This blog is where you can read about the places we work to protect and the people on the front line. The scope of this blog covers planning, the policies and legal framework that exists to protect the best places for wildlife and of, of course, the individual cases that are the daily work of staff across the UK. We help BirdLife International partners overseas – and you will be able to read contributions from Europe and further afield.
Of course – probably of the best way to save a site is to a acquire it as a nature reserve – this blog will sometimes feature our reserves and the role they play in future of our wildlife, but the full story of the RSPBs network of nature reserves is told elsewhere: http://www.rspb.org.uk/reserves
This blog features the contributions of many individuals – I will have the pleasure of holding the ring and acting as the narrator to this compelling story. So a little about me; I’m Andre Farrar and my first active involvement with the RSPB was in the late 1970s as a volunteer with our Leeds Local Group http://www.rspb.org.uk/groups/leeds.
I was one of many who wrote to their MPs as part of the campaign to get the best outcome for what became the Wildlife and Countryside Act (1981). It wasn’t perfect but it was a good start. Thirty years on, I’m still in the thick of it campaigning for our protected areas and special places for wildlife. Are we winning? Read on and find out, and see how you can help.
Tanzania’s Lake Natron is one of the world’s wildlife sites that seems to have been in our consciousness for decades. With it’s hordes of lesser flamingos, it has been the star of wildlife programs and threats to its future as a top wildlife site have never been far away.
Lake Natron has featured in these posts before – here’s one to give some background, and there’s further background here.
Helen Byron, RSPB’s Senior International Site Casework Officer, brings news of an important new report that should be crucial in securing a positive future for Lake Natron and its wildlife.
Experts have concluded that mining of soda ash at Lake Natron in Northern Tanzania is not economically viable.
A new Cost Benefit Analysis study commissioned by the Wildlife Conservation Society of Tanzania (WCST - our BirdLife Partner in Tanzania) shows that the projected return on investment over the next 50 years would be a loss of between $44,354,728 and $ 492,142,797.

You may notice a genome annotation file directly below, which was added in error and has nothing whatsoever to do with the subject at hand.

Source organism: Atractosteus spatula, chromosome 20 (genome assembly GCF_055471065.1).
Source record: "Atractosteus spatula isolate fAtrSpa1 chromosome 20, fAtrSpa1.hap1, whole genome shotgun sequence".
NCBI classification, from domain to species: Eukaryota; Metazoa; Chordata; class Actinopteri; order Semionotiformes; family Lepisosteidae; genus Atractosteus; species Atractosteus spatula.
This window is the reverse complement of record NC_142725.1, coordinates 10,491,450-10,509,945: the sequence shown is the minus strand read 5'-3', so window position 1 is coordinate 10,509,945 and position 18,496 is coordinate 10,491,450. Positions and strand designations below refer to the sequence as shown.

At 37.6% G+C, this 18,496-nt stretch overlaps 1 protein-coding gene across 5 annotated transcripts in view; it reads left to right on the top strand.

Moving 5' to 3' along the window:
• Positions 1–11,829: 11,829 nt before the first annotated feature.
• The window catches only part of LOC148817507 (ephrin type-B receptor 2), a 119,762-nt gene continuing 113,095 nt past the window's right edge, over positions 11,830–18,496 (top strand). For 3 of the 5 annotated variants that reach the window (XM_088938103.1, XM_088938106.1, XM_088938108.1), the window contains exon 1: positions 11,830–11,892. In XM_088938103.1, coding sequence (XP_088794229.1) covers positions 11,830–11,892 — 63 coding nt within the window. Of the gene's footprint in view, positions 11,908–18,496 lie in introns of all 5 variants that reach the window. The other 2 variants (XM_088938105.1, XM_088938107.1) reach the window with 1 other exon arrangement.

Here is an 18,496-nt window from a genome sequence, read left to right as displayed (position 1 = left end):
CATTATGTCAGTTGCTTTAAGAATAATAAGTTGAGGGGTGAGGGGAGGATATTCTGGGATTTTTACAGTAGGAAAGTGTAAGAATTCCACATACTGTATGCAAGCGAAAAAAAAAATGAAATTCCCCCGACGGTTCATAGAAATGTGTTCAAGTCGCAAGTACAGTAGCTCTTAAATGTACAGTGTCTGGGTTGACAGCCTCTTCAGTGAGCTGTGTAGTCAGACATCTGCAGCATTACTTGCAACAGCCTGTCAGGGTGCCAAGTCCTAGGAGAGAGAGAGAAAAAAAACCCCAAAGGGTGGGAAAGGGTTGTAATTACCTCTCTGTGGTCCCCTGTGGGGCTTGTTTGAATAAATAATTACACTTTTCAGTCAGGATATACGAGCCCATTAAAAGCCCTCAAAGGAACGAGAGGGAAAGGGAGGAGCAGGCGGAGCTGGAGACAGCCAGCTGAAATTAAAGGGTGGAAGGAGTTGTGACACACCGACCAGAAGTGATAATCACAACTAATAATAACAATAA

In contrast, the Tanzanian public and local communities stand to gain between $1.28 and 1.57 billion if the Government of Tanzania invests in tourism, protection of the environment and promotion of local livelihood alternatives over the same period.
“At the present levels of soda ash prices and investment costs the benefits of ecosystem conservation outweigh the benefits of soda ash mining” Said Dr Reuben Kadigi, the economist who lead the study.
The report further shows that local support for the soda ash mining proposal at Lake Natron is very low, with 84% of 175 local community respondents consulted during the study strongly opposed to the project.
Lake Natron is the most important breeding site for Lesser Flamingos in the world. East Africa has between 1.5-2.5 million (three-quarters of global population) pink flamingos and most them are hatched at Lake Natron. Tata Chemicals Industries put forward the initial proposal to construct a soda ash plant at the Lake in 2006, but withdrew in May 2008 following concerns over negative impacts on flamingo breeding, local livelihoods and the environment. However, the Government of Tanzania through the National Development Corporation maintains a keen interest.
Lesser flamingos Photo John Karmali/BirdLife
The study, which was undertaken between September 2011 and May 2012 looked at three possible options for Lake Natron: soda ash mining, business-as-usual and ecotourism and livelihood promotion. Estimates of benefits and costs from the soda ash business were based on eight production options.
The report was launched at a stakeholder meeting in Tanzania’s capital Dar es Salaam last week. The Permanent Secretary in the Ministry of Natural Resources and Tourism gave the opening speech stating that the Precautionary Principle should be applied to protect Lake Natron. “The value of the pride that we have as a country; the cultural sense and self- worth of the Maasai; the breathtaking sceneries of the Rift Valley and the debt to future generations cannot be monetised and may never be known. Therefore, if we lose Lake Natron, we may never truly know what we will have lost”.
Mr. Deo Gamassa, the CEO of WCST called on the Government of Tanzania to use the report to re-assess its long-standing desire to build a soda ash factory at Lake Natron, saying “The Lake Natron communities are better off without the soda ash plant. Investment should now focus on promoting ecotourism which is now proved to be the economically better option”.
We hope that the Government of Tanzania listens.
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